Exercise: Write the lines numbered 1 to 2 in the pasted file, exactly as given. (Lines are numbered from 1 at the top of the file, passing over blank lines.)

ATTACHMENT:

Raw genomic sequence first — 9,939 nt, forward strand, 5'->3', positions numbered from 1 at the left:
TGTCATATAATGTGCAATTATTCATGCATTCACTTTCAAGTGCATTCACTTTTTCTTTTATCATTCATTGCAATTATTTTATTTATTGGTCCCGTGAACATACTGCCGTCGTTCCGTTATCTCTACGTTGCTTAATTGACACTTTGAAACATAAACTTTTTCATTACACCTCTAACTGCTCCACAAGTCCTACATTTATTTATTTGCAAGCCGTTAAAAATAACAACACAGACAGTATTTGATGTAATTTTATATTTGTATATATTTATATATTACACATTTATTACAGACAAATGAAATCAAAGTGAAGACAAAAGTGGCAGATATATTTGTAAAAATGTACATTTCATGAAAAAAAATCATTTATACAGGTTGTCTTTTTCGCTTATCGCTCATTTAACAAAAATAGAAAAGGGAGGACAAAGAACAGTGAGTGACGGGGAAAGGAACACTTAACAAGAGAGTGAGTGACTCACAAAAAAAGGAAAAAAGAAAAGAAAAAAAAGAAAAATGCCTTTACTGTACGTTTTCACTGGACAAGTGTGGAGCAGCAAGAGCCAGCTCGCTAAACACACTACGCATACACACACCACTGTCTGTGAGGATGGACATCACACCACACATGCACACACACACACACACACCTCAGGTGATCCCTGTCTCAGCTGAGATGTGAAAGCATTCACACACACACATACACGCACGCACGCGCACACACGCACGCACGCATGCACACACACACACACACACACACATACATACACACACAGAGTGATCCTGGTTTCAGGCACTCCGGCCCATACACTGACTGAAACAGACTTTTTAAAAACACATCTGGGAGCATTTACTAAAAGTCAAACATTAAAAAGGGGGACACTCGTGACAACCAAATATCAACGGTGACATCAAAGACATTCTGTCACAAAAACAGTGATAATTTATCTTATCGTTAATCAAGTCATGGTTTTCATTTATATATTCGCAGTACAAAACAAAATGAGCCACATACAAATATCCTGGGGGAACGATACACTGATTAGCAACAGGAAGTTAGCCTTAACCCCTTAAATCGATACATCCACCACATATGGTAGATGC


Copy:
Raw genomic sequence first — 9,939 nt, forward strand, 5'->3', positions numbered from 1 at the left:
TGTCATATAATGTGCAATTATTCATGCATTCACTTTCAAGTGCATTCACTTTTTCTTTTATCATTCATTGCAATTATTTTATTTATTGGTCCCGTGAACATACTGCCGTCGTTCCGTTATCTCTACGTTGCTTAATTGACACTTTGAAACATAAACTTTTTCATTACACCTCTAACTGCTCCACAAGTCCTACATTTATTTATTTGCAAGCCGTTAAAAATAACAACACAGACAGTATTTGATGTAATTTTATATTTGTATATATTTATATATTACACATTTATTACAGACAAATGAAATCAAAGTGAAGACAAAAGTGGCAGATATATTTGTAAAAATGTACATTTCATGAAAAAAAATCATTTATACAGGTTGTCTTTTTCGCTTATCGCTCATTTAACAAAAATAGAAAAGGGAGGACAAAGAACAGTGAGTGACGGGGAAAGGAACACTTAACAAGAGAGTGAGTGACTCACAAAAAAAGGAAAAAAGAAAAGAAAAAAAAGAAAAATGCCTTTACTGTACGTTTTCACTGGACAAGTGTGGAGCAGCAAGAGCCAGCTCGCTAAACACACTACGCATACACACACCACTGTCTGTGAGGATGGACATCACACCACACATGCACACACACACACACACACCTCAGGTGATCCCTGTCTCAGCTGAGATGTGAAAGCATTCACACACACACATACACGCACGCACGCGCACACACGCACGCACGCATGCACACACACACACACACACACACATACATACACACACAGAGTGATCCTGGTTTCAGGCACTCCGGCCCATACACTGACTGAAACAGACTTTTTAAAAACACATCTGGGAGCATTTACTAAAAGTCAAACATTAAAAAGGGGGACACTCGTGACAACCAAATATCAACGGTGACATCAAAGACATTCTGTCACAAAAACAGTGATAATTTATCTTATCGTTAATCAAGTCATGGTTTTCATTTATATATTCGCAGTACAAAACAAAATGAGCCACATACAAATATCCTGGGGGAACGATACACTGATTAGCAACAGGAAGTTAGCCTTAACCCCTTAAATCGATACATCCACCACATATGGTAGATGC